• Malta Brings Benefits of Cell Companies to Shipping and Aviation

Malta Brings Benefits of Cell Companies to Shipping and Aviation

Cell companies, which enable the segregation of different pools of assets and liabilities within a single entity, have been a great success since they were incorporated into Maltese law.

Cell companies offer a number of potential advantages:

  • The assets and liabilities of each individual Cell are a distinct patrimony and are segregated from the core Cell Company and from other individual Cells allowing for the structuring and ring-fencing of each Cell.
  • The core Cell Company is a single legal person and the creation of each new Cell does not create a new legal person separate from the Cell Company and so each individual Cell is bound to transact by means of the core Cell Company.
  • Once the Cell Company is established, it is relatively quick for new Cells to be set up and begin operations.
  • There is one board of directors and one set of Memorandum and Articles of Association for the Cell Company and all its Cells. This allows for simpler administration and shared overhead costs.
  • One operative license is required for an entire Cell Company even though it has individual Cells.
  • A creditor of one particular Cell only has recourse to the assets that particular Cell and not the remaining Cells or the core Cell Company.
  • The insolvency of one particular Cell has no impact on the remaining Cells or the Cell Company.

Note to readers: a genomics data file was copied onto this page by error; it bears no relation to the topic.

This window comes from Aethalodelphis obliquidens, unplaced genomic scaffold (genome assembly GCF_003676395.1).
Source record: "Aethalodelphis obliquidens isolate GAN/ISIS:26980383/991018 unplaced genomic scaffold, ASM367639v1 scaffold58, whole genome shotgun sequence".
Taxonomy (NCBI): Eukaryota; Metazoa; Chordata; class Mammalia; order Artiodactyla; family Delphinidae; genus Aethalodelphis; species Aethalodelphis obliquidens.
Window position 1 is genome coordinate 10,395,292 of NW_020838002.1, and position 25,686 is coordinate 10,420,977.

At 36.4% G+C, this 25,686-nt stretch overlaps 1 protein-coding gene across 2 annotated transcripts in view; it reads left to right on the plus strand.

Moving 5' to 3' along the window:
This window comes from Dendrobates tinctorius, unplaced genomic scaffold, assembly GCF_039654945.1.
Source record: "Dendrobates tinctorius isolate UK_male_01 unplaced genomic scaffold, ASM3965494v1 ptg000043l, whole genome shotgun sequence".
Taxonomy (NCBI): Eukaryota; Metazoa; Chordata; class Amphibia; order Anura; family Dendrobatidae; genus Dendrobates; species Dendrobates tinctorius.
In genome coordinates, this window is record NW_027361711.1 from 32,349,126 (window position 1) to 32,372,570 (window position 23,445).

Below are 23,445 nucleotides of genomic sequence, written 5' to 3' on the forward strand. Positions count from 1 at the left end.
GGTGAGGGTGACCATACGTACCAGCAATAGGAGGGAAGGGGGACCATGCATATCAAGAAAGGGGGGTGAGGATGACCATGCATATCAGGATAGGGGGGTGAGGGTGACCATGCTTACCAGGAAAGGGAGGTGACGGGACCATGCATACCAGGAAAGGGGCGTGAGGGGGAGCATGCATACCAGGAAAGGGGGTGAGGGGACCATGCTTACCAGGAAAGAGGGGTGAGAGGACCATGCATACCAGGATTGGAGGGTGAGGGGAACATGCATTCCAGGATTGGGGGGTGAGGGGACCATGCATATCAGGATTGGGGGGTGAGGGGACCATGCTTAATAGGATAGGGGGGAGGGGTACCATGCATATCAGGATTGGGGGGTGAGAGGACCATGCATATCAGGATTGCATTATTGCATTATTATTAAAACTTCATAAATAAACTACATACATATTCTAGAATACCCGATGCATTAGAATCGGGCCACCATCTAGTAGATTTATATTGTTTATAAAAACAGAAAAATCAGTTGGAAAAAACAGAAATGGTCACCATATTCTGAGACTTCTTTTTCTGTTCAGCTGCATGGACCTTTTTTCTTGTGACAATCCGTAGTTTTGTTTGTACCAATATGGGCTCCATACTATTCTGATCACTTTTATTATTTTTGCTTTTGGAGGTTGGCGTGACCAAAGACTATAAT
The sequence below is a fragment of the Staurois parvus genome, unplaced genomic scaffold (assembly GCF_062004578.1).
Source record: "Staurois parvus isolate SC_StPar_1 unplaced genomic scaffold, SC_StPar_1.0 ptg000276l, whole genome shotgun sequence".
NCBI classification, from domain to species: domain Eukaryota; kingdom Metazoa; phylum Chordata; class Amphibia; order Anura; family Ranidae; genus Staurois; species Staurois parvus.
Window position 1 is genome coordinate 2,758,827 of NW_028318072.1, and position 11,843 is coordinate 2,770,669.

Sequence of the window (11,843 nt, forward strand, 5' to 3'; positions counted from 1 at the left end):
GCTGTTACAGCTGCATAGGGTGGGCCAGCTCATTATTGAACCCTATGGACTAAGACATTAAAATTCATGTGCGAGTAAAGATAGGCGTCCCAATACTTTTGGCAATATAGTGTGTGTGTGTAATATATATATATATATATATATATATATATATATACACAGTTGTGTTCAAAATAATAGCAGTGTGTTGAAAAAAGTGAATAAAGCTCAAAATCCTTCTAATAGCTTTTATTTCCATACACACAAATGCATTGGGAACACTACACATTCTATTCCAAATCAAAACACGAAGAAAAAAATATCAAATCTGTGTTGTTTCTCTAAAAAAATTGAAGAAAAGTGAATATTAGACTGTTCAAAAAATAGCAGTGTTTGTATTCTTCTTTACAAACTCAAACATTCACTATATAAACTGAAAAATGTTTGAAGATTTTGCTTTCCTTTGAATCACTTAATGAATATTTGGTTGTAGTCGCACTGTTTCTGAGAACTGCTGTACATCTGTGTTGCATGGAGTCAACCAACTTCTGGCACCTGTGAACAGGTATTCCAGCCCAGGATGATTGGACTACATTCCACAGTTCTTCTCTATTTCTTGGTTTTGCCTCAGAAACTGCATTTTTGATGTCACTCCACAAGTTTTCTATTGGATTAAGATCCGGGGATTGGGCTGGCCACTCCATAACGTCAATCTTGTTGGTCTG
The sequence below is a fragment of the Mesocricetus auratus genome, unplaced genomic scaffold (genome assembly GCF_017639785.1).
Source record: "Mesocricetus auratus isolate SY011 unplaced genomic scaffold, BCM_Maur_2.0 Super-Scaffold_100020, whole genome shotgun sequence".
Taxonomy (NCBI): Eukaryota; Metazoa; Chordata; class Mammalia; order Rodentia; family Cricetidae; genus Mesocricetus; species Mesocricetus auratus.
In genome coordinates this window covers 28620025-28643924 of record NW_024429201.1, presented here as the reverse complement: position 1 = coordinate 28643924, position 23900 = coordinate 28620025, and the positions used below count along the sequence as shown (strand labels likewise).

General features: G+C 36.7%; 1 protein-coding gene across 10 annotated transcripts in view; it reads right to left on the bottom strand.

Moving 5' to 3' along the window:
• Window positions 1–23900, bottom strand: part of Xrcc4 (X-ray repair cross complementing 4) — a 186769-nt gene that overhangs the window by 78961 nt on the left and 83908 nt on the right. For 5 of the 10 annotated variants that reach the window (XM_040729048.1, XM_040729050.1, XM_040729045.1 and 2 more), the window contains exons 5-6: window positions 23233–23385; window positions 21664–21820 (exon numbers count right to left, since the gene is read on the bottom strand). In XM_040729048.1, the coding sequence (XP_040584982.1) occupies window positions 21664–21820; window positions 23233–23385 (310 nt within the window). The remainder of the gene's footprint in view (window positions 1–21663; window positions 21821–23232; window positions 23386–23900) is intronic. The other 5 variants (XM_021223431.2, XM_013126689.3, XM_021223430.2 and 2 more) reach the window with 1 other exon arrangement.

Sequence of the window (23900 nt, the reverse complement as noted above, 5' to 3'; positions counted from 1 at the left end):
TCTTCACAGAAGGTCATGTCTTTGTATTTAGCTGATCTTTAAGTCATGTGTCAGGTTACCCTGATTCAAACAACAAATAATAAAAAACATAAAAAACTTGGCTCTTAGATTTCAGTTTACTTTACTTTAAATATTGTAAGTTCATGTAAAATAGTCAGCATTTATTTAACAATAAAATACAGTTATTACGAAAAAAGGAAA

• Individual Cells are easier and quicker to close down than a regular Company.
  • Cell Companies and their Cells benefit from Malta's tax imputation system.

To build on this, the government has amended Maltese company law to suit the specific needs of shipping and aviation businesses.

Maltese regulations were changed earlier this year under Legal Notice 248 to introduce cell companies in these sectors. According to the Companies Act, a shipping or aviation business is classified as featuring:

  • Ownership, chartering, leasing, or otherwise of a ship, aircraft, or aircraft engine, and related financial, security and commercial activities
  • Parent company activity that at least partly performs at least some of these activities
  • Capital raising through loans, guarantees, or securities to achieve the above objectives
  • Other related activity as defined by the minister

Following the changes, businesses in these two sectors will be able to operate cell platforms, accessing the advantages set out above, particularly when considering ownership matters and human resources issues and potential claims arising in these areas.

Cell companies created afresh or converted from an existing company will have the words “Mobile Assets Protected Cell Company” or “MAPCC” added to registered name. Moreover, each cell will have a distinct name or designation. The company, its Memorandum and Articles of Association, and (if applicable) a copy of the resolution converting an existing company into a cell company, must all be registered with the Malta Business Registry.

Equity capital separation
Furthermore, a cell company may issue cellular dividends with respect to the cellular assets or profits which are attributable to the particular cell. However, this shall be strictly limited to the cellular assets.

Finally, the regulations point out that cell companies and their shares shall comply with the Companies Act (including the Register of Beneficial Owners), rules which apply mutatis mutandis to cell companies and their cells.

Cell companies have proven their worth over recent years in a range of business sectors, and now this opportunity has been extended to all types of aviation and shipping businesses. We believe that the benefits of this innovative company structure will be clear to these two industry sectors.